There has been much comment and criticism of the United Kingdom for the inability of the Government and Parliament to agree on the future relationship with Europe that the UK wishes to have after it leaves the European Union. No one can deny that this is an issue which deeply divides both the public and the politicians. But it is worth remembering that this debate in Britain is taking place peacefully, without violence, without riot police and with no “yellow vests” anywhere in sight. If the Government is losing control of Brexit policy it is losing it to Parliament not to demonstrators in the streets. Parliament is doing its proper job with MPs in both the Conservative and Labour Parties refusing to give automatic support to whatever their party leaders wish, writes Sir Malcolm Rifkind, Foreign Secretary and Defence Secretary of the United Kingdom between 1992-1997.
This is how a proper parliamentary democracy should work; far better than those authoritarian states where there is no real debate and where MPs are not permitted to refuse to support the Prime Minister or President.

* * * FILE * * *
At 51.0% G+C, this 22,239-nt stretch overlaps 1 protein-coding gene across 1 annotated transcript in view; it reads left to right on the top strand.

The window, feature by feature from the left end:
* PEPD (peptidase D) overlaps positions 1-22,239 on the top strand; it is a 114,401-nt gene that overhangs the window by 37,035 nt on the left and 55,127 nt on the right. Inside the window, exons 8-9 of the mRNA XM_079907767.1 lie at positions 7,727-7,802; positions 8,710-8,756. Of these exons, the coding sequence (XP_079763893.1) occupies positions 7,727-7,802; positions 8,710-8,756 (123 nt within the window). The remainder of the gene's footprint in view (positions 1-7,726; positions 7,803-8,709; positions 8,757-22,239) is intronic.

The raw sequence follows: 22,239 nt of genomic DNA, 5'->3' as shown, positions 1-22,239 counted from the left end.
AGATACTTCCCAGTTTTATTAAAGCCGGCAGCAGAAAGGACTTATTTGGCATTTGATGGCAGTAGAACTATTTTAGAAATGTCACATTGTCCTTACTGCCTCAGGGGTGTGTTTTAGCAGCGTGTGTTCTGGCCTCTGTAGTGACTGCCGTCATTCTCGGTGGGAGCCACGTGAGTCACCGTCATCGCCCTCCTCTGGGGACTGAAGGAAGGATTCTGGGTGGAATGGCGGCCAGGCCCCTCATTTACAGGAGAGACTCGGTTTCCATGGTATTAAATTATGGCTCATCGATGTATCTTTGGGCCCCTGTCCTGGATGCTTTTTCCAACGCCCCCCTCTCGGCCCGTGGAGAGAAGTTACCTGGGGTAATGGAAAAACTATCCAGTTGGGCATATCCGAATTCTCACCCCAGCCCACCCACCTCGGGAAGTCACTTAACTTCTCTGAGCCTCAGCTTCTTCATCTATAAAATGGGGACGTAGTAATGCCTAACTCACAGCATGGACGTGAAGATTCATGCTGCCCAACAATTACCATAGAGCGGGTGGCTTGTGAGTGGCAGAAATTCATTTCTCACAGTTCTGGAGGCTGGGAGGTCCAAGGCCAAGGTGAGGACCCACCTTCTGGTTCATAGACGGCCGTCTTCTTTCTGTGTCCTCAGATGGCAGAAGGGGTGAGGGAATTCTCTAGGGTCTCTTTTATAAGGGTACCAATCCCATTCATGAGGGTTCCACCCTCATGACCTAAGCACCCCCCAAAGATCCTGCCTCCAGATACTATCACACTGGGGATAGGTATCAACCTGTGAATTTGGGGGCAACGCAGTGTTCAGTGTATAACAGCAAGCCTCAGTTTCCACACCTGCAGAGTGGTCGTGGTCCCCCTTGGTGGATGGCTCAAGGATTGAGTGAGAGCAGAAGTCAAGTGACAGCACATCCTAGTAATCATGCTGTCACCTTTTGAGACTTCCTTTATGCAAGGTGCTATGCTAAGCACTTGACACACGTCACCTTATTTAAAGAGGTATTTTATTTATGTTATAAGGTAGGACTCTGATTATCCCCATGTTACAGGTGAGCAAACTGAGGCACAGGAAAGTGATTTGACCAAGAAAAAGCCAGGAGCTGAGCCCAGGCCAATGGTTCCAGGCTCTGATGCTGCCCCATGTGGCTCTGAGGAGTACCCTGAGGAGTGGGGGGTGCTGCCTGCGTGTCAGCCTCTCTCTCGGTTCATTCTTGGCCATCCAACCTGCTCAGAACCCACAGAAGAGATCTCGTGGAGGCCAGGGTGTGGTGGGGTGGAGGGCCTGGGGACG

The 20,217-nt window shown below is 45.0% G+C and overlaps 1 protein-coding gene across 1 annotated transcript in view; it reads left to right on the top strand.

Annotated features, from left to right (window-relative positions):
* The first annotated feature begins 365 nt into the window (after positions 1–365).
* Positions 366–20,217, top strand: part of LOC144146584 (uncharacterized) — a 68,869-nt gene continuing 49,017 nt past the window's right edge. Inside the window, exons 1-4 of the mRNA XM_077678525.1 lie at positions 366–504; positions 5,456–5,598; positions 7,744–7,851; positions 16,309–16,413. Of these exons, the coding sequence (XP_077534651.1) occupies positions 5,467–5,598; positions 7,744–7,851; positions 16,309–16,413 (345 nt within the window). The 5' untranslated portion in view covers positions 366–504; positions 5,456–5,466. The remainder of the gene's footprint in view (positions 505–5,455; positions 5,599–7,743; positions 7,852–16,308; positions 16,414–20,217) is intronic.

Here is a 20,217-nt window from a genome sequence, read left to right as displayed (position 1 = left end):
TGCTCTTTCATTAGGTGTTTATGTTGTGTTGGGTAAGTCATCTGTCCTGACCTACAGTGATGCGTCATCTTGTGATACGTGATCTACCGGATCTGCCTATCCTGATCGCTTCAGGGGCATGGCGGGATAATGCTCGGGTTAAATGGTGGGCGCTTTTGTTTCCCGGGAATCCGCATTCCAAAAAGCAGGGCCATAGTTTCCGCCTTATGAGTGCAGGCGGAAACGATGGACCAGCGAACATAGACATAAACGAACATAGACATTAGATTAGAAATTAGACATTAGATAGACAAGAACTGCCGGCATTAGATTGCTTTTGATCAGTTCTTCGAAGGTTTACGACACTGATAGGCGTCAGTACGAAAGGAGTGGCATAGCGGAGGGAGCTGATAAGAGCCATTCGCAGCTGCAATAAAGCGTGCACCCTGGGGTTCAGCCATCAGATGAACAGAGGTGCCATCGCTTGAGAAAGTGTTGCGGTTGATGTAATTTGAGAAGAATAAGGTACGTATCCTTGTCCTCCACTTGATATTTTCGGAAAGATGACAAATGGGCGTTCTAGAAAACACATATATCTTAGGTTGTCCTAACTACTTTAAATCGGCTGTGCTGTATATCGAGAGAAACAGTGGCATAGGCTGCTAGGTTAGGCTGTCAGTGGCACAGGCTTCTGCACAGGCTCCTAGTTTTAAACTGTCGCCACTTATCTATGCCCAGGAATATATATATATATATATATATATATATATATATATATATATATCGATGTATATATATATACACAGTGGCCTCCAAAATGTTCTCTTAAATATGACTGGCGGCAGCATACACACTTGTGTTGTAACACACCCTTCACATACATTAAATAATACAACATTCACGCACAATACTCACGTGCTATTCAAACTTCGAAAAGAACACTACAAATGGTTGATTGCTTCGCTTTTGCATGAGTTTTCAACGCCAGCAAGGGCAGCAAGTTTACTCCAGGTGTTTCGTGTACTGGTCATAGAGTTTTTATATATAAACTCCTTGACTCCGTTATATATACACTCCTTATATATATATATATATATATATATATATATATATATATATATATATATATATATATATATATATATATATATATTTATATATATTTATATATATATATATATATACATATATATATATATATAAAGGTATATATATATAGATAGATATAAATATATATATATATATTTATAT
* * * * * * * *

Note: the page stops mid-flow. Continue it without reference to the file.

In the next few weeks or months Britain will leave the EU and the rest of the world will wish to examine whether Europe has been weakened in the world by the UK’s departure from the European Union.
I do not believe that this is likely. Throughout its history, long before the EU existed, Britain has always come to the defence of liberty in Europe when some king, emperor or dictator tried to dominate Europe. Thus when Napoleon tried to conquer Europe Britain did not remain neutral but joined with those opposing the French Emperor and helped defeat him.
Since President Trump came to power Teresa May has disagreed with the American President and agreed with Angela Merkel, Emmanuel Macron and other European leaders on the Iran nuclear deal, on Climate Change, on the need to maintain Free Trade and on Middle East policy as it affects Israel.
The UK is leaving the European Union. It is not leaving Europe. On geopolitical issues, including policy towards Russia and Ukraine, Europe will continue to speak with a single voice.Brexit is happening because the UK cannot support deeper domestic and fiscal integration in Europe which would lead to some kind of confederal system with a single currency, open borders and, possibly, a European Army. But on foreign policy and on the defence of Europe through NATO Britain will continue to work with its European colleagues as it has done in recent years and throughout modern history. Britain, as a nuclear weapon state and one of 5 permanent members of the UN Security Council is not going to be alone. It will remain part of Europe, if not of the European Union, and the rest of the world will continue to see a common European policy on many global issues"